Statista reports there were 521,705 missing persons cases files in 2021, the lowest number in the United States since 1990. It’s certainly uncommon for someone to go missing, but when it happens, it’s just as certain to be traumatic for their friends and family.
If you were to go missing, you’d probably want the people looking for you to have as much information about you as possible to aid in the search. This is when an “if I go missing” file or folder comes into play—and the information in it will be useful in more circumstances than the unlikely event of your kidnapping.
Why you need an “If I Go Missing” File?
An “if I go missing” file is a document that contains critical personal information that can be used to help locate you in case of an emergency—but it can be useful in other scenarios as well. The concept was popularized by the Crime Junkie podcast, hosted by two crime-obsessed women, Ashley Flowers and Brit. The weekly podcast describes the facts surrounding true crime stories and uses a traditional storytelling format to keep listeners engaged.
The hosts of Crime Junkie are strong advocates for helping yourself by helping others during a crisis. In other words, they suggest providing useful information to your loved ones to help them locate or identify you should the worst-case scenario happen.
But that’s not the only time it will be useful. Suppose your spouse passes away, and they were the one in the relationship who handled all of your finances. In that case, you’re going to need easy access to their usernames and passwords to get into their bank accounts. It will be a lot faster if you have that information at hand than having to go through the stress of providing death certificates to the bank to secure access. Providing this trove of data for your loved ones will make their lives a lot easier in the wake of your passing.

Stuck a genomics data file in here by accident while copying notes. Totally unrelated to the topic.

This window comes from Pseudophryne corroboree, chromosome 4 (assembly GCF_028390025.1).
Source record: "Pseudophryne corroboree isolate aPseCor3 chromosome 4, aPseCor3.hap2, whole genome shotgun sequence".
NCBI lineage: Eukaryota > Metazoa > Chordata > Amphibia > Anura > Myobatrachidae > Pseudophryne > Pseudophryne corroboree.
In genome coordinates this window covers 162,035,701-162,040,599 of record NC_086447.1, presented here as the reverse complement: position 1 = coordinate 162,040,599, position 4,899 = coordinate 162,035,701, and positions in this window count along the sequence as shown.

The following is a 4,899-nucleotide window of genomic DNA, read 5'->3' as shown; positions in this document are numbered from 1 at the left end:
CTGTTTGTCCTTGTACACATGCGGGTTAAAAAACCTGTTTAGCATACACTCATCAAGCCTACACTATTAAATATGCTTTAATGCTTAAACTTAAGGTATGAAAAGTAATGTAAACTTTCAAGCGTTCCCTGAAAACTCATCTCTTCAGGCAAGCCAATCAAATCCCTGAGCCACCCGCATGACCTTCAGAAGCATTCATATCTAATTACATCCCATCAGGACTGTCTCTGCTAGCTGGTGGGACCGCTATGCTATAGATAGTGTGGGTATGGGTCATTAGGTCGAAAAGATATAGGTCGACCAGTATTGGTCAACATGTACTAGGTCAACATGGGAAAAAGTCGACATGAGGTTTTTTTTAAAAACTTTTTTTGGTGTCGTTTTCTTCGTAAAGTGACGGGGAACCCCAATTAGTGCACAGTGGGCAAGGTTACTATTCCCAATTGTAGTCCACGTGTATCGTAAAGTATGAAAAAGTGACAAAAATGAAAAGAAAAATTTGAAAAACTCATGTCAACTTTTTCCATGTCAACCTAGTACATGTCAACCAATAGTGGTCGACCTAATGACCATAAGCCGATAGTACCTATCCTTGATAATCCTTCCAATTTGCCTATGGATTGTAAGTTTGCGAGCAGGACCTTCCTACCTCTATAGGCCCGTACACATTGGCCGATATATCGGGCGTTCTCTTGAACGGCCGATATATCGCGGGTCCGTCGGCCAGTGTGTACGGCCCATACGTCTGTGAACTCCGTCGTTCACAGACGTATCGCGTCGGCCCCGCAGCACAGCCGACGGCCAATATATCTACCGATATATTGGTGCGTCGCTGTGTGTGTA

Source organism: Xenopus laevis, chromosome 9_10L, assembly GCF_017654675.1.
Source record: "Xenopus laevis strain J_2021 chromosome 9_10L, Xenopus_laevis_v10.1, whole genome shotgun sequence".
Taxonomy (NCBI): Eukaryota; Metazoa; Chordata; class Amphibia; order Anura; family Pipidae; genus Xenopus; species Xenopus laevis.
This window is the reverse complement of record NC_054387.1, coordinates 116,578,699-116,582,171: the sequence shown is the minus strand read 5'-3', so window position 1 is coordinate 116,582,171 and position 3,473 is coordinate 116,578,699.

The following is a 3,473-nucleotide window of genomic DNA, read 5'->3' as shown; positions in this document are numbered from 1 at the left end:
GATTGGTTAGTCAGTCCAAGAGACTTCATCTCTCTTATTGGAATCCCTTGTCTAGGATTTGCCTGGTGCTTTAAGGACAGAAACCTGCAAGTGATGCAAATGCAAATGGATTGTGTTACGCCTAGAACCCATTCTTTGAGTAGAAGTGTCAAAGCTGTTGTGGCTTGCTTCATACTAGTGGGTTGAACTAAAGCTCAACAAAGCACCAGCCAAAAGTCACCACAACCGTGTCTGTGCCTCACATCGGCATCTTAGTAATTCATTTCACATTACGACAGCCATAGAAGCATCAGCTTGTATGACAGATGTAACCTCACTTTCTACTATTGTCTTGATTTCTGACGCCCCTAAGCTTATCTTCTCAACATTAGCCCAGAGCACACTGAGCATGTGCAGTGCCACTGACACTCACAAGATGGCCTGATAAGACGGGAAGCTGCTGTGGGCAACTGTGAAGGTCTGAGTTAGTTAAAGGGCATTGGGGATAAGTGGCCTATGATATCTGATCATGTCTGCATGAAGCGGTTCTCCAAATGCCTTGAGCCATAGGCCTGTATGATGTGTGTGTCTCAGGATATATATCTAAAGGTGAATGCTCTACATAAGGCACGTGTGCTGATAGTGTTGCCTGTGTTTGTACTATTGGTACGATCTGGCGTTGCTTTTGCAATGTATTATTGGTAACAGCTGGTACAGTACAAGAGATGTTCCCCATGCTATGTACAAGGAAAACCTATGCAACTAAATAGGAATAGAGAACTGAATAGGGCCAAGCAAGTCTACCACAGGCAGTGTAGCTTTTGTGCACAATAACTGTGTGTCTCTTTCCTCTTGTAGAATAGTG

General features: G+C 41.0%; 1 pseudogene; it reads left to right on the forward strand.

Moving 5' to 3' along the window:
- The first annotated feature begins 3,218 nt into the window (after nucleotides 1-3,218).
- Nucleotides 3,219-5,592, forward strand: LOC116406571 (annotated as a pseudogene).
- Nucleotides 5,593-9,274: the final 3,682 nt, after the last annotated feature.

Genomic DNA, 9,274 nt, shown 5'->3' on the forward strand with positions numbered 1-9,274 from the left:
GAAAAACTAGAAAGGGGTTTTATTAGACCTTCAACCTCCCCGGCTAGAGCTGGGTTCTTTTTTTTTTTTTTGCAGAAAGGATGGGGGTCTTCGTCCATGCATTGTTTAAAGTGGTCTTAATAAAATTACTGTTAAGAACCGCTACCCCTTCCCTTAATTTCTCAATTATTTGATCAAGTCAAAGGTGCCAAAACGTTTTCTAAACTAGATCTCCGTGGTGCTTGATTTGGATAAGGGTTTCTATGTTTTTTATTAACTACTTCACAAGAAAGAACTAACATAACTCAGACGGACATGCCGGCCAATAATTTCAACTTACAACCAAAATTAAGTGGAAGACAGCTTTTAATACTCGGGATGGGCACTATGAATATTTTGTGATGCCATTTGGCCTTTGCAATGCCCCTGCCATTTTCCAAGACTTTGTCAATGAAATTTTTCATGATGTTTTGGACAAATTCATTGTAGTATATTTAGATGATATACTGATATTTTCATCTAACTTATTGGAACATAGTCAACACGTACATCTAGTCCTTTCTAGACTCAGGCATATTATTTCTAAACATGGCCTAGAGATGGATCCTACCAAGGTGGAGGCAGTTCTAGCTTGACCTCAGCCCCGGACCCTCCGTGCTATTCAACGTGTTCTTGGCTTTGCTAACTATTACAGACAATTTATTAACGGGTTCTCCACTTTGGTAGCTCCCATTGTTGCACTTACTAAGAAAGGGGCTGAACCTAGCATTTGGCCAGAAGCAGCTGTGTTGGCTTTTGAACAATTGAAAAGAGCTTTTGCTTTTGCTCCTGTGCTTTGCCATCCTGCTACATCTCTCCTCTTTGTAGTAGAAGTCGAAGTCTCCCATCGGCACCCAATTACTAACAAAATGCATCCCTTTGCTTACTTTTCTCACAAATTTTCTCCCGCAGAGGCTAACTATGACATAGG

How to Create an “If I Go Missing” File
Due to the ever-changing cybersecurity landscape, it’s not suggested that you create a digital file with your sensitive personal information. The last thing you want is for someone to hack into your device and steal all of your juicy passwords and personal data.
Instead, create a physical folder and store in a safe place in your home, or in a safe-deposit box at the bank, where only a few trusted people will be able to access it. The tricky part is keeping your file up to date as you change your passwords and open new accounts—you’ll need to make it a practice to regularly revisit the folder, perhaps annually or every few years, to make sure everything in it still applies.